- There can be a lot of differences between protein powders, but the general principle remains the same. Protein powders are concentrated sources of protein from plant or animal foods.
- There are many different types from whey and casein protein to plant-based options like pea and soy protein.
- Choosing the right protein powder for you will depend on your dietary restrictions, health goals, and budget.
Maybe you’re looking to enhance an already healthy diet. Maybe you’re hoping to recover faster from an extra-long gym session. Or maybe you’re looking for a low-cost, low-maintenance alternative to cooking. There really are a lot of reasons to integrate protein powder into your general health routine.
The uninitiated might assume the far wall lined with giant plastic jugs are filled with the same thing, but that couldn’t be further from the truth. Protein powders can vary substantially, from the way that they’re manufactured, right down to the source of their protein. To learn more about those differences and what that might mean to you, keep on reading.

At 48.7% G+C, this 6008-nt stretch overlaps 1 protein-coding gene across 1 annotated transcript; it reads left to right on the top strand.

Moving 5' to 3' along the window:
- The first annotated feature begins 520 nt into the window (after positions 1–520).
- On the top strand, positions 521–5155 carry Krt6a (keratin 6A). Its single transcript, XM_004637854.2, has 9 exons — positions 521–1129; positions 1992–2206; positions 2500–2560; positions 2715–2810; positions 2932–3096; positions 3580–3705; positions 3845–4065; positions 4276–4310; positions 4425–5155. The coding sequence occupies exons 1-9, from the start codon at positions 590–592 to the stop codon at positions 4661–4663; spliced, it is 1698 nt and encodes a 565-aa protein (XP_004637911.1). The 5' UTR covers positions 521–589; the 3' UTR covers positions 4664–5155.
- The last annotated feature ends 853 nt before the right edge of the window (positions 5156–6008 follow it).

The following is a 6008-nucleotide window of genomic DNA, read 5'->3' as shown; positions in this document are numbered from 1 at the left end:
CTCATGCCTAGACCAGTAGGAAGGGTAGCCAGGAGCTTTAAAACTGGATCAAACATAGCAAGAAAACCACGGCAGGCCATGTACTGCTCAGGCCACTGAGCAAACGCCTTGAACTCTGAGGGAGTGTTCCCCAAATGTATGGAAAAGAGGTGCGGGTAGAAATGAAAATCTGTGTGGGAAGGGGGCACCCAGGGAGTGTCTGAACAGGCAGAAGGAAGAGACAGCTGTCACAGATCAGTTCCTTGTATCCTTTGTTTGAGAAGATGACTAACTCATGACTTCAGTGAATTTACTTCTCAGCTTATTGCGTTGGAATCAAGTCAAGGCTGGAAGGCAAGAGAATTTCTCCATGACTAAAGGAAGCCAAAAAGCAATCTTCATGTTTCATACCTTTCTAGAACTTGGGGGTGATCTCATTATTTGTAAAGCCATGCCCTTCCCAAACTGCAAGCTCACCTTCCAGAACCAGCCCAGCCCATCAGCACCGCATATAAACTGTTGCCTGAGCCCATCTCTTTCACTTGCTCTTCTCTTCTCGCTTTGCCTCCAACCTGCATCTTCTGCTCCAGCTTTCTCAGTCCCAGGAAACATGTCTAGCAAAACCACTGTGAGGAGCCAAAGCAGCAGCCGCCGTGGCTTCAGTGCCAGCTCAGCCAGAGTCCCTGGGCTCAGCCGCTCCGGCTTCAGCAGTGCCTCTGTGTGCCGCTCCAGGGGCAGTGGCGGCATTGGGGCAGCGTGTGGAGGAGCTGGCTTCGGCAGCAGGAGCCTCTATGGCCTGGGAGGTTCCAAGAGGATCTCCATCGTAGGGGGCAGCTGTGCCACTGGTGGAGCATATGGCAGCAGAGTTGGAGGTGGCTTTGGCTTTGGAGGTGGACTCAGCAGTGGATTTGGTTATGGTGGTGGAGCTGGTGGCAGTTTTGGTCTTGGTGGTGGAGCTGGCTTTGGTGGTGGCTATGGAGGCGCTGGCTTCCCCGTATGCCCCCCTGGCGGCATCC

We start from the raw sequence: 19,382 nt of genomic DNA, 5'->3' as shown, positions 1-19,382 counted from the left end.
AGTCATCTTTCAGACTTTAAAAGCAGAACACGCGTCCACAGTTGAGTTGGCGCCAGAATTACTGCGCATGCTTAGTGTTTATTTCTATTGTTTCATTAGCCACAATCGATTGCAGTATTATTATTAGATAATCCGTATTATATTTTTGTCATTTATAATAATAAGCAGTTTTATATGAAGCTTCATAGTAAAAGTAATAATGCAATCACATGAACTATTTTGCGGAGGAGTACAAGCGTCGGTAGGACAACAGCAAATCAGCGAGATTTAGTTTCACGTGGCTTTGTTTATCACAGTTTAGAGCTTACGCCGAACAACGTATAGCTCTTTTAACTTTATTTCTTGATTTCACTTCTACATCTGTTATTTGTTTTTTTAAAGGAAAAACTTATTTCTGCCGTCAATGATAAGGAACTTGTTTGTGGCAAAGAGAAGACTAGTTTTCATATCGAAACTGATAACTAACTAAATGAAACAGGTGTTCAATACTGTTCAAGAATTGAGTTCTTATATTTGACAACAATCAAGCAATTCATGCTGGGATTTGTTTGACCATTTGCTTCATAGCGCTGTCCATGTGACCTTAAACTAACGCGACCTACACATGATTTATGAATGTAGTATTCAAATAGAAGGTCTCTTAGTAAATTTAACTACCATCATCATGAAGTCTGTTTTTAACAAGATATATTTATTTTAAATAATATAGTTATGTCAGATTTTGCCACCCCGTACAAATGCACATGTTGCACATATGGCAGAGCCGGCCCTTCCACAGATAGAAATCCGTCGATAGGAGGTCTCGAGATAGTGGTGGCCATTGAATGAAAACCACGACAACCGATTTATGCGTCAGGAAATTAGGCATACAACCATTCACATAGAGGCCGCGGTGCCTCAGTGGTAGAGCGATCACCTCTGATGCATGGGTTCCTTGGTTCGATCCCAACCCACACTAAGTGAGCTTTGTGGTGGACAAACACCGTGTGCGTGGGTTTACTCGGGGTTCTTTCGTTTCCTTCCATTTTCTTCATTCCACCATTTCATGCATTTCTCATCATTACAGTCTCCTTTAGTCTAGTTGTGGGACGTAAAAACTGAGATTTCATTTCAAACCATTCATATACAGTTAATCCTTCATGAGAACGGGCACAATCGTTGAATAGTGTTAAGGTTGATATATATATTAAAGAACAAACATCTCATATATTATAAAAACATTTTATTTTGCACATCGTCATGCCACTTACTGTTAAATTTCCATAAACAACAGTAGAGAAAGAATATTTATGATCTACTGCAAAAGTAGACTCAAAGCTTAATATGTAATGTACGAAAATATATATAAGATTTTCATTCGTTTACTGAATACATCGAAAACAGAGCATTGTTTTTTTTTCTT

What Is Protein Powder?
There can be a lot of differences between protein powders, but the general principle remains the same. Protein powders are concentrated sources of protein from plant or animal foods. They’re designed to be easily dissolvable and serve as an easy to prepare delivery system for one of the body’s most critical building blocks.
Protein powders come in a variety of forms. Protein concentrates can contain upwards of 80-percent protein, and protein isolates can contain as much as 95-percent protein. There are protein hydrolysates too which, due to an additional manufacturing process, are absorbed much more quickly.